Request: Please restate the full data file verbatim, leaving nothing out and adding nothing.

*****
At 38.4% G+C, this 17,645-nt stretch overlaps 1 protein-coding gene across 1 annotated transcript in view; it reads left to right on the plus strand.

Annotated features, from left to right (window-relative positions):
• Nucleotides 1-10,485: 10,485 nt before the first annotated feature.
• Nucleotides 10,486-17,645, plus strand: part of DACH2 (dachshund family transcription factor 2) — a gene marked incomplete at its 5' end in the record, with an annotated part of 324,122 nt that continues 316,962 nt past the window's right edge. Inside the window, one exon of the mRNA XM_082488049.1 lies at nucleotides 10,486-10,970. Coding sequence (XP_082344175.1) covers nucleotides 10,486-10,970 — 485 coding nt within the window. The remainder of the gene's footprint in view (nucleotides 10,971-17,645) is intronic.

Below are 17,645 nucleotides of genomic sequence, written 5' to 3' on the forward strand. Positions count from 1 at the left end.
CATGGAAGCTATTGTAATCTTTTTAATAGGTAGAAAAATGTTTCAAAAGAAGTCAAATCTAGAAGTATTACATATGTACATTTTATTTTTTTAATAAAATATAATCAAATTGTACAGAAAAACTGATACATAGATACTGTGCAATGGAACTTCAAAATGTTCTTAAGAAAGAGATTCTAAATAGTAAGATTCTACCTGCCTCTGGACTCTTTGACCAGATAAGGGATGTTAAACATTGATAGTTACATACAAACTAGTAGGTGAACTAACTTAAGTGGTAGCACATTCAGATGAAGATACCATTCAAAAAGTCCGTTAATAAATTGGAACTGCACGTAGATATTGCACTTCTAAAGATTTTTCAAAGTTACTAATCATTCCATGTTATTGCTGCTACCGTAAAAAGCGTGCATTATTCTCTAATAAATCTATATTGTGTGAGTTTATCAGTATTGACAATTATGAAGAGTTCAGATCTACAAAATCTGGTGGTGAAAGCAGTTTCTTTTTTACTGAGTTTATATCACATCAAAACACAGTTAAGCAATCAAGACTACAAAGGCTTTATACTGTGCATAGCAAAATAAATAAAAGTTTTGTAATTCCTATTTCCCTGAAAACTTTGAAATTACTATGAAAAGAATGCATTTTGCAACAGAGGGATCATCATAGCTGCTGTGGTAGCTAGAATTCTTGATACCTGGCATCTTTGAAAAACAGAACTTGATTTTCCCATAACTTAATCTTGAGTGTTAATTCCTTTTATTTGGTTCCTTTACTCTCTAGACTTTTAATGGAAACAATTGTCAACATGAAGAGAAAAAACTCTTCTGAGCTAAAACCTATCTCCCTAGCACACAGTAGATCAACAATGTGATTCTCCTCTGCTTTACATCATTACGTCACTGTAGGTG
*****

At 38.4% G+C, this 17,645-nt stretch overlaps 1 protein-coding gene across 1 annotated transcript in view; it reads left to right on the plus strand.

Annotated features, from left to right (window-relative positions):
• Nucleotides 1-10,485: 10,485 nt before the first annotated feature.
• Nucleotides 10,486-17,645, plus strand: part of DACH2 (dachshund family transcription factor 2) — a gene marked incomplete at its 5' end in the record, with an annotated part of 324,122 nt that continues 316,962 nt past the window's right edge. Inside the window, one exon of the mRNA XM_082488049.1 lies at nucleotides 10,486-10,970. Coding sequence (XP_082344175.1) covers nucleotides 10,486-10,970 — 485 coding nt within the window. The remainder of the gene's footprint in view (nucleotides 10,971-17,645) is intronic.

Below are 17,645 nucleotides of genomic sequence, written 5' to 3' on the forward strand. Positions count from 1 at the left end.
CATGGAAGCTATTGTAATCTTTTTAATAGGTAGAAAAATGTTTCAAAAGAAGTCAAATCTAGAAGTATTACATATGTACATTTTATTTTTTTAATAAAATATAATCAAATTGTACAGAAAAACTGATACATAGATACTGTGCAATGGAACTTCAAAATGTTCTTAAGAAAGAGATTCTAAATAGTAAGATTCTACCTGCCTCTGGACTCTTTGACCAGATAAGGGATGTTAAACATTGATAGTTACATACAAACTAGTAGGTGAACTAACTTAAGTGGTAGCACATTCAGATGAAGATACCATTCAAAAAGTCCGTTAATAAATTGGAACTGCACGTAGATATTGCACTTCTAAAGATTTTTCAAAGTTACTAATCATTCCATGTTATTGCTGCTACCGTAAAAAGCGTGCATTATTCTCTAATAAATCTATATTGTGTGAGTTTATCAGTATTGACAATTATGAAGAGTTCAGATCTACAAAATCTGGTGGTGAAAGCAGTTTCTTTTTTACTGAGTTTATATCACATCAAAACACAGTTAAGCAATCAAGACTACAAAGGCTTTATACTGTGCATAGCAAAATAAATAAAAGTTTTGTAATTCCTATTTCCCTGAAAACTTTGAAATTACTATGAAAAGAATGCATTTTGCAACAGAGGGATCATCATAGCTGCTGTGGTAGCTAGAATTCTTGATACCTGGCATCTTTGAAAAACAGAACTTGATTTTCCCATAACTTAATCTTGAGTGTTAATTCCTTTTATTTGGTTCCTTTACTCTCTAGACTTTTAATGGAAACAATTGTCAACATGAAGAGAAAAAACTCTTCTGAGCTAAAACCTATCTCCCTAGCACACAGTAGATCAACAATGTGATTCTCCTCTGCTTTACATCATTACGTCACTGTAGGTG